How Immunity Generated from COVID-19 Vaccines Differs from an Infection
- By closely examining the results, the researchers uncovered important differences between acquired immunity in people who’d been vaccinated and unvaccinated people who’d been previously infected with SARS-CoV-2.
- Specifically, antibodies elicited by the mRNA vaccine were more focused to the RBD compared to antibodies elicited by an infection, which more often targeted other portions of the spike protein.
- Importantly, the vaccine-elicited antibodies targeted a broader range of places on the RBD than those elicited by natural infection. These findings suggest that natural immunity and vaccine-generated immunity to SARS-CoV-2 will differ in how they recognize new viral variants.
- What’s more, antibodies acquired with the help of a vaccine may be more likely to target new SARS-CoV-2 variants potently, even when the variants carry new mutations in the RBD. It’s not entirely clear why these differences in vaccine- and infection-elicited antibody responses exist.
In both cases, RBD-directed antibodies are acquired from the immune system’s recognition and response to viral spike proteins. The Seattle team suggests these differences may arise because the vaccine presents the viral protein in slightly different conformations.
Also, it’s possible that mRNA delivery may change the way antigens are presented to the immune system, leading to differences in the antibodies that get produced.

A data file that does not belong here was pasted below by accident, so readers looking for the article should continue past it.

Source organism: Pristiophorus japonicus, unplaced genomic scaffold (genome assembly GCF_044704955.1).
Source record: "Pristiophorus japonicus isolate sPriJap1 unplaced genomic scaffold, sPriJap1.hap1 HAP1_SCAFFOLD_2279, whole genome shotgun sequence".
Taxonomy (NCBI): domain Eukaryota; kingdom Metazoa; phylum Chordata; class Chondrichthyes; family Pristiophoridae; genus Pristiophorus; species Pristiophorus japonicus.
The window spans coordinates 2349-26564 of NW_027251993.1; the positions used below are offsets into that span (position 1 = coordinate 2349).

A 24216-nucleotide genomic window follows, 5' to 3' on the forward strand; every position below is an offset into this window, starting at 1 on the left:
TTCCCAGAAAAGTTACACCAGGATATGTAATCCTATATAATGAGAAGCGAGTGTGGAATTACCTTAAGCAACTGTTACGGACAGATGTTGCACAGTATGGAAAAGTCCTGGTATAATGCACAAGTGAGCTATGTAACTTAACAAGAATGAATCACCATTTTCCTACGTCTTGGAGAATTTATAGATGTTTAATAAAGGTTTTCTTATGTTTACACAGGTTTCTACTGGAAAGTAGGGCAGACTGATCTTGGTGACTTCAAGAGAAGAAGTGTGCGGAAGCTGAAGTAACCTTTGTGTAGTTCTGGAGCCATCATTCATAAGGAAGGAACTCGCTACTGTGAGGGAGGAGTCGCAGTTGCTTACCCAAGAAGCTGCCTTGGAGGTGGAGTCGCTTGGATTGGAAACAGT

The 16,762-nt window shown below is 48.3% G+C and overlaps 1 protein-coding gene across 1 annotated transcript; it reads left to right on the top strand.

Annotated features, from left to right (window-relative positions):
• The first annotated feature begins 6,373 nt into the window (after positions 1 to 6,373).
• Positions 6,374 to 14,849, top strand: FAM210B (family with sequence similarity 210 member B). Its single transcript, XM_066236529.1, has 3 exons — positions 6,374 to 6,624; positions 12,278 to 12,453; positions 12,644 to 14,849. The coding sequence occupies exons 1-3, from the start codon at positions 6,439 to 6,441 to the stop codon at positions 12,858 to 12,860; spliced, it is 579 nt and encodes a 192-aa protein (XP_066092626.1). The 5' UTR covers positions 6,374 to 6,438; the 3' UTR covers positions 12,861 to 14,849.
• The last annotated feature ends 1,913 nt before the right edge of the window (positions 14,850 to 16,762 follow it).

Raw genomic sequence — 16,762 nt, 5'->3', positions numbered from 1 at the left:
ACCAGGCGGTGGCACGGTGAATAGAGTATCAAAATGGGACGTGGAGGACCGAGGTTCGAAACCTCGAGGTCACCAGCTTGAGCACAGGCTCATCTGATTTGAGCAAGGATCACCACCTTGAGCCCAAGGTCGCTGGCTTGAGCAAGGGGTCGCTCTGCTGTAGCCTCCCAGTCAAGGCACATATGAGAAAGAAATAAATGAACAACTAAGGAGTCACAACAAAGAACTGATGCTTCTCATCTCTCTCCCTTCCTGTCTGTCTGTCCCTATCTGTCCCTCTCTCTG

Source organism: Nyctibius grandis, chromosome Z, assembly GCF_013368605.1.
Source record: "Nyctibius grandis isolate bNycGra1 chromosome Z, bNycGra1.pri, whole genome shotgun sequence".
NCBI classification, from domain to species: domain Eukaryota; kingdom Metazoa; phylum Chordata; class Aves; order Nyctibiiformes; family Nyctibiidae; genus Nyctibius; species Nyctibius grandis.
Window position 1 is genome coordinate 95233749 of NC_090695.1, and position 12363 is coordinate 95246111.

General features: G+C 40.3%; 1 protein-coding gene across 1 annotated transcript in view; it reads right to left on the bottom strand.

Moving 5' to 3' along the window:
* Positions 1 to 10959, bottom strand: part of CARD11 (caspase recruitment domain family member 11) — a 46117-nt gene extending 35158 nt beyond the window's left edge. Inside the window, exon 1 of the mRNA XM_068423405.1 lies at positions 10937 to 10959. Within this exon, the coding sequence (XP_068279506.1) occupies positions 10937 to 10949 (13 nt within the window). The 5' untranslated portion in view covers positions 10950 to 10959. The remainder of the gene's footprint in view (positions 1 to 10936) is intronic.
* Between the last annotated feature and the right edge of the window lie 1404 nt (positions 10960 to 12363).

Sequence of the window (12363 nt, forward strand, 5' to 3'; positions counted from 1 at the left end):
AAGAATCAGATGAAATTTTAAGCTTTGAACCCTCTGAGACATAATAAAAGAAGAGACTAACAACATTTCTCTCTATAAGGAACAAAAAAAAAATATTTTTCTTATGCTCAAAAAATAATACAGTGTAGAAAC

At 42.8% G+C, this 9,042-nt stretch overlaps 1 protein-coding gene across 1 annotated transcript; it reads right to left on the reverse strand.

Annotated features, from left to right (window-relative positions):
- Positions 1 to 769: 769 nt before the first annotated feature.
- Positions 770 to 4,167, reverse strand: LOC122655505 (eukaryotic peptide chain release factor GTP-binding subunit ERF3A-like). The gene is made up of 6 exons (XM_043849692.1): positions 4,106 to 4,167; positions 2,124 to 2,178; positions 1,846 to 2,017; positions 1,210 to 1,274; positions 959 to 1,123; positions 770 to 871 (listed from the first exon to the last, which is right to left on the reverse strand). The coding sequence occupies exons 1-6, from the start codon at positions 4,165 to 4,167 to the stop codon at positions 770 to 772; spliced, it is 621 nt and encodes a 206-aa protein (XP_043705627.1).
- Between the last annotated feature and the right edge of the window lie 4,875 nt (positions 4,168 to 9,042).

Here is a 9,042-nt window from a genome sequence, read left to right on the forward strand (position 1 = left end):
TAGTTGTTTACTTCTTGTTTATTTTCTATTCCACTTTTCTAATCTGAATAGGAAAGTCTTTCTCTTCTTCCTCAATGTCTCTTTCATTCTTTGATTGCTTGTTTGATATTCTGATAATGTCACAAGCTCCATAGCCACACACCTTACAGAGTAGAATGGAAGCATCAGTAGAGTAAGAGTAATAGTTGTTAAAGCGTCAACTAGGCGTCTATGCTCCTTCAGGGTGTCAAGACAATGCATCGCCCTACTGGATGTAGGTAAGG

A third difference is that natural infection only exposes the body to the virus in the respiratory tract (unless the illness is very severe), while the vaccine is delivered to muscle, where the immune system may have an even better chance of seeing it and responding vigorously.
Whatever the underlying reasons turn out to be, it’s important to consider that humans are routinely infected and re-infected with other common coronaviruses, which are responsible for the common cold.
It’s not at all unusual to catch a cold from seasonal coronaviruses year after year. That’s at least in part because those viruses tend to evolve to escape acquired immunity, much as SARS-CoV-2 is now in the process of doing.
The good news so far is that, unlike the situation for the common cold, we have now developed multiple COVID-19 vaccines. The evidence continues to suggest that acquired immunity from vaccines still offers substantial protection against the new variants now circulating around the globe.
The hope is that acquired immunity from the vaccines will indeed produce long-lasting protection against SARS-CoV-2 and bring an end to the pandemic. These new findings point encouragingly in that direction. They also serve as an important reminder to roll up your sleeve for the vaccine if you haven’t already done so, whether or not you’ve had COVID-19.
Our best hope of winning this contest with the virus is to get as many people immunized now as possible. That will save lives, and reduce the likelihood of even more variants appearing that might evade protection from the current vaccines.
 Antibodies elicited by mRNA-1273 vaccination bind more broadly to the receptor binding domain than do those from SARS-CoV-2 infection. Greaney AJ, Loes AN, Gentles LE, Crawford KHD, Starr TN, Malone KD, Chu HY, Bloom JD. Sci Transl Med. 2021 Jun 8.